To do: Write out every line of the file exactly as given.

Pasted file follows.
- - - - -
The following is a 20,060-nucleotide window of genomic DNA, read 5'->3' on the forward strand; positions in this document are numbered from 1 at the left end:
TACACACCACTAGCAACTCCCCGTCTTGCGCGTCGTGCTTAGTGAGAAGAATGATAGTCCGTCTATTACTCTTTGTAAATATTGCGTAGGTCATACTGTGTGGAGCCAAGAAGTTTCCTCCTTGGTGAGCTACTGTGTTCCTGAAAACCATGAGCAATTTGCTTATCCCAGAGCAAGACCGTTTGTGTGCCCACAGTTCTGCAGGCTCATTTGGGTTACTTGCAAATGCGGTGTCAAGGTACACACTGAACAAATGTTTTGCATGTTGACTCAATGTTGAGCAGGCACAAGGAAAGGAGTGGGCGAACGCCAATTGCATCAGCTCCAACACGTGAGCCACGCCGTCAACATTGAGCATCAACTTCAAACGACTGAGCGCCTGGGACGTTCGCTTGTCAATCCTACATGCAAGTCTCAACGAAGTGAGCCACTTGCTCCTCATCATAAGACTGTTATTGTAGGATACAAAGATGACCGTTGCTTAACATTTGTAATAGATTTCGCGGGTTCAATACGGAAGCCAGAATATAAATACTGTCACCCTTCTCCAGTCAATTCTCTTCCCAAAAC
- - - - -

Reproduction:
The following is a 20,060-nucleotide window of genomic DNA, read 5'->3' on the forward strand; positions in this document are numbered from 1 at the left end:
TACACACCACTAGCAACTCCCCGTCTTGCGCGTCGTGCTTAGTGAGAAGAATGATAGTCCGTCTATTACTCTTTGTAAATATTGCGTAGGTCATACTGTGTGGAGCCAAGAAGTTTCCTCCTTGGTGAGCTACTGTGTTCCTGAAAACCATGAGCAATTTGCTTATCCCAGAGCAAGACCGTTTGTGTGCCCACAGTTCTGCAGGCTCATTTGGGTTACTTGCAAATGCGGTGTCAAGGTACACACTGAACAAATGTTTTGCATGTTGACTCAATGTTGAGCAGGCACAAGGAAAGGAGTGGGCGAACGCCAATTGCATCAGCTCCAACACGTGAGCCACGCCGTCAACATTGAGCATCAACTTCAAACGACTGAGCGCCTGGGACGTTCGCTTGTCAATCCTACATGCAAGTCTCAACGAAGTGAGCCACTTGCTCCTCATCATAAGACTGTTATTGTAGGATACAAAGATGACCGTTGCTTAACATTTGTAATAGATTTCGCGGGTTCAATACGGAAGCCAGAATATAAATACTGTCACCCTTCTCCAGTCAATTCTCTTCCCAAAAC